(CTN News) – As a result of higher interest rates and higher prices, customers at Target, Home Depot, and other major chains are pulling back on their purchases.
There was a 0.5% increase in Target’s total sales during the company’s last quarter compared with the same period a year ago, the retailer reported Wednesday. Consumers pulled back on discretionary purchases despite a drop in digital sales, which CEO Brian Cornell described as a “very challenging environment” for consumers.
Target (TGT) reported that sales at stores open for at least one year increased 0.7% and that customers were spending more money on food and essentials than ever before. There was a 5.8% decline in profit in the first quarter of 2019.
Despite the recent pullback in consumer spending on clothes and home goods, it’s the latest retailer to report that the focus has shifted to groceries and necessities instead. In recent years, the rise in prices has been particularly painful for consumers with lower incomes and middle-class families.
GlobalData’s Neil Saunders, a retail analyst, said Target was suffering because it relies heavily on impulse purchases from its customers, who load their shopping carts with items that catch their eye as they browse.
Rather than the carefree shopping trips, he said in a note to clients in which he also mentioned that people have become accustomed to setting budgets and are less likely to deviate from them.
In recent years, there has been an increase in theft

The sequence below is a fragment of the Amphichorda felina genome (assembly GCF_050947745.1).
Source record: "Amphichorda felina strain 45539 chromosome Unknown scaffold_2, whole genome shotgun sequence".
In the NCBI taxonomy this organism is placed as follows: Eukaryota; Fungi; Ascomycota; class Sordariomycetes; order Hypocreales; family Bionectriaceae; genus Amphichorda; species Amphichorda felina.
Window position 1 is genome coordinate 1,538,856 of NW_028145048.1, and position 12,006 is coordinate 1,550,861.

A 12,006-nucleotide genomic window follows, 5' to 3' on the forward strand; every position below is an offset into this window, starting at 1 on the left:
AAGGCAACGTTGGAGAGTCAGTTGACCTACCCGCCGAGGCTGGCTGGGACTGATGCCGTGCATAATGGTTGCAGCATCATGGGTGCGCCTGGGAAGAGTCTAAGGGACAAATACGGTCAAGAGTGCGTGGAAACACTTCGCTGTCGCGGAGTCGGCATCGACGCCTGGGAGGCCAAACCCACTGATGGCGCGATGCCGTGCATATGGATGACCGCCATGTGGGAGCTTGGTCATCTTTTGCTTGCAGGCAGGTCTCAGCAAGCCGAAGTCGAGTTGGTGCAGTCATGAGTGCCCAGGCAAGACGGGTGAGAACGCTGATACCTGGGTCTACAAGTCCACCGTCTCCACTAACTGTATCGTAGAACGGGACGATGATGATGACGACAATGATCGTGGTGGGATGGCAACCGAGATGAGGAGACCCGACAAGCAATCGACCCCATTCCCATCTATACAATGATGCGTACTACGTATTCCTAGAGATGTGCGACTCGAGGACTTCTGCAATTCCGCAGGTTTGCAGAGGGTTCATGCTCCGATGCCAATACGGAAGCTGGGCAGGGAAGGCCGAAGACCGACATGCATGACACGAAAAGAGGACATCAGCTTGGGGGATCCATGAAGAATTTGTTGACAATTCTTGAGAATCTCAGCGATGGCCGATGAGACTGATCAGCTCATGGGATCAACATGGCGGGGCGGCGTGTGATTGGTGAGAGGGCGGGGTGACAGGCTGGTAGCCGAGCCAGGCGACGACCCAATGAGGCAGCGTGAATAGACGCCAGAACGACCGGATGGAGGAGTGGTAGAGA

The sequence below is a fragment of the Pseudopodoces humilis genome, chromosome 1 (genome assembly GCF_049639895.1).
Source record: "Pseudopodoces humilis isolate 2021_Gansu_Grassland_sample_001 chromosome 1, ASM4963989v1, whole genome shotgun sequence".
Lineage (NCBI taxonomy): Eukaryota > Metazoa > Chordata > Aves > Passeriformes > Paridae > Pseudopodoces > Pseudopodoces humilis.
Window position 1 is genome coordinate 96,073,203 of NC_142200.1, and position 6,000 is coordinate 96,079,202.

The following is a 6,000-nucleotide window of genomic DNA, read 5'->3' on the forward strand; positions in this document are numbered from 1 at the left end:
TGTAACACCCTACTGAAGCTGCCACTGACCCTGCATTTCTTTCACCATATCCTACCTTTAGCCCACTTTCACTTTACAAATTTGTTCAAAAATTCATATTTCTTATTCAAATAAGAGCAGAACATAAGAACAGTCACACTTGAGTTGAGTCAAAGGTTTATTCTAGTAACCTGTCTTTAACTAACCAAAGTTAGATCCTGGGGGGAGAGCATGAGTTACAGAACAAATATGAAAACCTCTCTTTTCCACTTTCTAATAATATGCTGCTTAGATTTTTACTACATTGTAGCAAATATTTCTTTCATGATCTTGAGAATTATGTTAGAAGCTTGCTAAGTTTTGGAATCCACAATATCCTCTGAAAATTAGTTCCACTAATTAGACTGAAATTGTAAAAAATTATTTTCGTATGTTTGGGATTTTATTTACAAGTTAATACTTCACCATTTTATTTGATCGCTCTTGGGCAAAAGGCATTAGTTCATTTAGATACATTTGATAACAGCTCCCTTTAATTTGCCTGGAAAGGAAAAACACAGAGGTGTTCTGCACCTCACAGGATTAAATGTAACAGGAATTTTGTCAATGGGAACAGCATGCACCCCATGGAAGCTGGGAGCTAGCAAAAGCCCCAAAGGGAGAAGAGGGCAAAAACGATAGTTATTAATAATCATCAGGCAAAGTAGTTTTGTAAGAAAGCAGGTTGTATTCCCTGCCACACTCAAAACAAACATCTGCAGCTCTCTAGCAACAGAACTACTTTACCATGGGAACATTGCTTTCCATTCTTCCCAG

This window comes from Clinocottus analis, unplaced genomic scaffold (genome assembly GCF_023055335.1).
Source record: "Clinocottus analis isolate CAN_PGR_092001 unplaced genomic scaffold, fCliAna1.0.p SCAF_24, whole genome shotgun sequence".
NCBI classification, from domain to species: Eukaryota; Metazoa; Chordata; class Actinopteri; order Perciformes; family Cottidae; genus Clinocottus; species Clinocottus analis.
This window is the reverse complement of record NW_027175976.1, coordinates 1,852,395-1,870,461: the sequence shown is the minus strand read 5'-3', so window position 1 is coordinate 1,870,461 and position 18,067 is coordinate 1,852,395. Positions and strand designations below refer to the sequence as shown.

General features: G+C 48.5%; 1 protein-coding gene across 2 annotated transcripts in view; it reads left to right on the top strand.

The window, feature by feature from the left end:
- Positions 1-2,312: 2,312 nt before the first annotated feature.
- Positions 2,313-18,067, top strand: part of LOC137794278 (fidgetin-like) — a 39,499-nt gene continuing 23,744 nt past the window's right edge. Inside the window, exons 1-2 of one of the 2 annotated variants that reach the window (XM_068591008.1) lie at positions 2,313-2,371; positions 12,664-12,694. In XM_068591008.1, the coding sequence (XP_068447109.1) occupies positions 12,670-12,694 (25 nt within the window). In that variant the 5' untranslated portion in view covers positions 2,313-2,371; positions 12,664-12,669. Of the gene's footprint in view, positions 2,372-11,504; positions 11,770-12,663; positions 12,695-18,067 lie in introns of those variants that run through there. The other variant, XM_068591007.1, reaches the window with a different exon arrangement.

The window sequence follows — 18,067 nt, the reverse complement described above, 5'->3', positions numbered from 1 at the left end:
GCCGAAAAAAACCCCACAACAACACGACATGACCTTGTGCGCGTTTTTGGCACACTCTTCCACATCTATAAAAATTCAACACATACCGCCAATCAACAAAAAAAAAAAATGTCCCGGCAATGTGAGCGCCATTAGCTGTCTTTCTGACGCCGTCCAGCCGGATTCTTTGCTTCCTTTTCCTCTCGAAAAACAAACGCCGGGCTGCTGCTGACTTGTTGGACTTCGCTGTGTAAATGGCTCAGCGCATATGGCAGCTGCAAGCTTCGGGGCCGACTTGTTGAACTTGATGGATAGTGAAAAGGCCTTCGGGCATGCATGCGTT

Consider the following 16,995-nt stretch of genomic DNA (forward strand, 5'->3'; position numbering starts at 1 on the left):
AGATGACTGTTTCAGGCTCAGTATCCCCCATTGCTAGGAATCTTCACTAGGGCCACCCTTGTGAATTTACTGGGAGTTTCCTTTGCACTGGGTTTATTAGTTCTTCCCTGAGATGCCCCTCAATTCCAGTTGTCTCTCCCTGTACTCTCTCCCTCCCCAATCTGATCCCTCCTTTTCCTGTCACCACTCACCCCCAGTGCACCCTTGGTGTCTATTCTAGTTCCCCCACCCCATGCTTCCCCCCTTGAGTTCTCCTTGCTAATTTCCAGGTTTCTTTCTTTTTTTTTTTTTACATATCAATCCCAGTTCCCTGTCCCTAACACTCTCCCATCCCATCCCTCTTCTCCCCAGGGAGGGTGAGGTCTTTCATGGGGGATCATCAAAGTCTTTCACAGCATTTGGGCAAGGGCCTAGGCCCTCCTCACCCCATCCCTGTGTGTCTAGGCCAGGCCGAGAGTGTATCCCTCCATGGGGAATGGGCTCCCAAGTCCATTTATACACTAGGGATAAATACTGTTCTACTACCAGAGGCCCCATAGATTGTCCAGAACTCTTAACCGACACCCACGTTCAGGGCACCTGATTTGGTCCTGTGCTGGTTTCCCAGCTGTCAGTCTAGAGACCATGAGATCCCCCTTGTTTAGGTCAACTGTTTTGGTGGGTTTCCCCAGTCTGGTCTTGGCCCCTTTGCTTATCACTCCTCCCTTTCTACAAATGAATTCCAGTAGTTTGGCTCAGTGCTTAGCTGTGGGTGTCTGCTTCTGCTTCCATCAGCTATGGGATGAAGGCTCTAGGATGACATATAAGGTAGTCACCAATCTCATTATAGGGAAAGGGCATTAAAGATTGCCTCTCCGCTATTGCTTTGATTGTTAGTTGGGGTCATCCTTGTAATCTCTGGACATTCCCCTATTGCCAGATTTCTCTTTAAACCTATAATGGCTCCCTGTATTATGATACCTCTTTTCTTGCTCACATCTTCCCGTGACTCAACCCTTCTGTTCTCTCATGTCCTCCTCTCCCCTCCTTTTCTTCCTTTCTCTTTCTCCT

As a result of shoplifting and organized retail crime losses, Target warned that its profitability will decrease by more than $500 million this year as compared to last year as a result of the losses.
Several retail establishments across the country have reported that petty shoplifting, as well as organized groups that steal merchandise and resell it online, have contributed to the decline of their businesses. As a way to prevent shoplifting, Target and other chains have locked up their products.
In contrast, Target is one of the very few chains to provide an estimate of its losses, well known in retail as “shrink.” Shrink can also be attributed to employee theft, misscanned products, or other factors.
An annual survey of around 60 retail companies by the National Retail Federation found that shrinkage in the retail industry surpassed $94.5 billion in 2021, representing a 53% increase over 2019.
In some cases, however, it could be argued that the impact of shoplifting on retail losses may have been overstated.
In a statement, Walgreens said it experienced a spike in losses during the pandemic and cited organized retail crime as one of the reasons for closing five San Francisco stores by the end of 2021. However, it has recently backtracked on that decision.